The Cottage Smallholder

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Plum and Tamarind Chutney Recipe

This can also be made with damsons – cut the tamarind amount by half and add more sugar to taste.

Photo: Plum tree

Photo: Plum tree

Anyone who owns Oded Schwartz’s superb book Preserving  is very lucky indeed. Published in 1996 it is now sadly out of print. Danny found a copy on Australian Ebay for me one Christmas and I’ve used it endlessly since then. It is packed full of mouth watering photographs and inspirational recipes. Last week I spotted that he adds tamarind to a plum chutney, as this is one of my favourite ingredients at the moment my mind began to whir. How about developing a chutney that just contains fruit rather than a combination of onions and fruit.

So when Danny returned home with a 500g box of organic grapes that he had bought for fifty pence and I spotted that we had ripe plums in the garden I decided to have a go. The overall flavour is rich and tangy. Perfect with curry or cold meat or stirred into a game casserole.

As with all my chutneys, the secret is in the long cooking time which allows the flavours to mellow and develop and reduces the need for maturing in the jar. This chutney can be eaten immediately but will improve with keeping.


Plum and Tamarind Chutney Recipe
Recipe Type: Chutney
Author: Fiona Nevile
Prep time: 30 mins
Cook time: 5 hours
Total time: 5 hours 30 mins
  • 3lbs/1350g wild plums/damsons/eating plums
  • 1lb/450g of seedless grapes
  • I lemon quartered lenthways and sliced fine
  • 10.5 ozs/300g dried apricots (chopped at least into eight)
  • 7 ozs/200g dried sultanas
  • Half lb-1lb/225g-450g of soft brown sugar, depending on how sweet your wild plums/damsons/eating plums are.
  • 4.4ozs/125g of tamaring block (soaked for 20 minutes in a mug of boiling water then seive and reject the seeds). I added the tamarind infused water to the chutney too.
  • You can used two tablespoons of tamarind paste as an alternative.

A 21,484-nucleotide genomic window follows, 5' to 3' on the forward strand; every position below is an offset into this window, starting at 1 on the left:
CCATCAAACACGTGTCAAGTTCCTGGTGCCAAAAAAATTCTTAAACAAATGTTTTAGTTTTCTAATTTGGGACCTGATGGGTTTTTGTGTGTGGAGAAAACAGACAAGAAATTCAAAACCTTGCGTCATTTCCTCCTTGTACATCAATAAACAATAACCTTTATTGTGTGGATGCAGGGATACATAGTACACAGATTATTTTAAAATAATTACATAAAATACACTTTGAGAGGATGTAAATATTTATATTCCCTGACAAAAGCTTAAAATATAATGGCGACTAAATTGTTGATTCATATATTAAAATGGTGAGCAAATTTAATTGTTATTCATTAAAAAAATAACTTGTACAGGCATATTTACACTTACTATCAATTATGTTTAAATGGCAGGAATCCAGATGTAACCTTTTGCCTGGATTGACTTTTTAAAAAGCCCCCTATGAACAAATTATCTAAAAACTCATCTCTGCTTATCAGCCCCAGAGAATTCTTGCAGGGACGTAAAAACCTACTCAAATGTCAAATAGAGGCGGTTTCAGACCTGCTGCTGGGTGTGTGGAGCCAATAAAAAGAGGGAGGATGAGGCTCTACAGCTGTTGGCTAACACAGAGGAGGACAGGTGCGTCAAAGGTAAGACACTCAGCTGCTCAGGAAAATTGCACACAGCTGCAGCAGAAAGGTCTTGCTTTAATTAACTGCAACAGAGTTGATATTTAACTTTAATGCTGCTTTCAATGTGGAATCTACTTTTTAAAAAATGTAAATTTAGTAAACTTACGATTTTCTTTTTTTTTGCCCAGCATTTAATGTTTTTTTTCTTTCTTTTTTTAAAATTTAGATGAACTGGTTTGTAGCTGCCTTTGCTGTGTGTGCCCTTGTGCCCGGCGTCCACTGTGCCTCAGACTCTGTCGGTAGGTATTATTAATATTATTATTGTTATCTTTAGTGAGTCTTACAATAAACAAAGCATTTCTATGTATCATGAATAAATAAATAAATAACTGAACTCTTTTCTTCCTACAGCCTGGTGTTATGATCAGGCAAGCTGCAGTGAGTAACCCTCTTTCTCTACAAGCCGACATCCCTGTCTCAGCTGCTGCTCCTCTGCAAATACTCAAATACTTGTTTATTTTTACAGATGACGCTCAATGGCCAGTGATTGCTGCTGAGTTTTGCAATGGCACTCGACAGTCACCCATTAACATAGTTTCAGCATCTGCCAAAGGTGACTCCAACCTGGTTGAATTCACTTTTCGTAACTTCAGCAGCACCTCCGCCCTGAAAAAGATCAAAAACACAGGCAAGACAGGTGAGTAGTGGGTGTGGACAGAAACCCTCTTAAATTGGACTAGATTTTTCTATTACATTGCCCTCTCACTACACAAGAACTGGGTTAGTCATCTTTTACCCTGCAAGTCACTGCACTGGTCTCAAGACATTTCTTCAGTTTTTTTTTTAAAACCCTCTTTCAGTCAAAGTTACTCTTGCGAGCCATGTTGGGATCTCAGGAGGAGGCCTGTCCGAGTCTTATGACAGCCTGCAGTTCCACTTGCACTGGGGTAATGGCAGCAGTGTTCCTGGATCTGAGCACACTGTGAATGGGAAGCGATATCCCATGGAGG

• 2″ stick of cinnamon
  • 2 large cloves of garlic chopped fine
  • Half tsp of cayenne pepper
  • 2 tsp of salt
  • 2 tsp of allspice powder
  • 1 tsp of allspice berries
  • 1 tsp ground ginger
  • 1and a half pints/750 ml of white wine vinegar
  • 3 small hot birdseye chillies (seeds removed) Chopped fine
  • 2 tsp of balsamic vinegar
  • 5 juniper berries
  • 15 black peppercorns
  • 2 heaped teaspoons of yellow mustard seed
  1. Stone the plums and if big enough cut into slices.
  2. Place all ingredients in a large heavy bottomed (non reactive) saucepan and bring slowly to a gentle boil. Turn the heat down immediately and simmer very gently (tiny bubbles just breaking the surface on the lowest heat) for at least five hours until the mixture has broken down and thickend.
  3. Stir from time to time and more towards the end. If your simmering point is higher than ours, your chutney will be ready sooner. Take a peek every half hour or so. The chutney will thicken as it cools.
  4. When ready pour into sterilised jars and cover with plastic lined metal lids.

  Leave a reply


  1. I just made this using Italian prune plums, which are very common here (Vancouver, Canada). It was absolutely sublime! I used 2 T of tamarind paste, as recommended in the Schwartz book, since I already have it around for Indian cooking.

  2. Fiona Nevile

    Hi Alys

    Yes that will work – I used it myself in my second batch. Use two tablespoons (level)

  3. Hi,

    I have something which calls itself tamarind concentrate (it’s a paste) in the cupboard, is this the same as tamarind paste? And should I still use 2 tablespoons?

    I’m a bit of chutney newbie and don’t want to mess up the quantities, as this recipe looks really tasty.

  4. I have put in into the simmering oven and will leave it in there for most of the day. Fingers crossed. I have plenty of plums to start again if all fails.

  5. Fiona Nevile

    Hi Kerry

    I’m sure that you can as people have been making this in their slow cooker.

    I’m not sure about timings though – could you Google chutney/AGA for some ideas. I simmer this for hours to cut down the maturing time.

  6. Has anyone made this delicious sounding chutney in their Aga? Just wondered if I bring it to the boil on the boiling plate whether I can finish cooking in the simmering oven and how long that would take.

  7. Fiona Nevile

    Hi Snorkmaiden

    That’s great. We love it too. Thinking of making a third batch next week!

  8. snorkmaiden

    Just made this chutney last night and had it on a fat bacon sandwich this morning – delicious.

  9. Fiona Nevile

    Hi Sebbie

    I bought my Tamarind block from Tesco. But you can buy the paste from most supermarkets. I’ve just made a second batch of this using 2 tablespoons of paste and it worked fine.

  10. Where would I get hold of Tamarind Fiona? I am trying to study andthe idea of chutney making later is sustaining me 🙂

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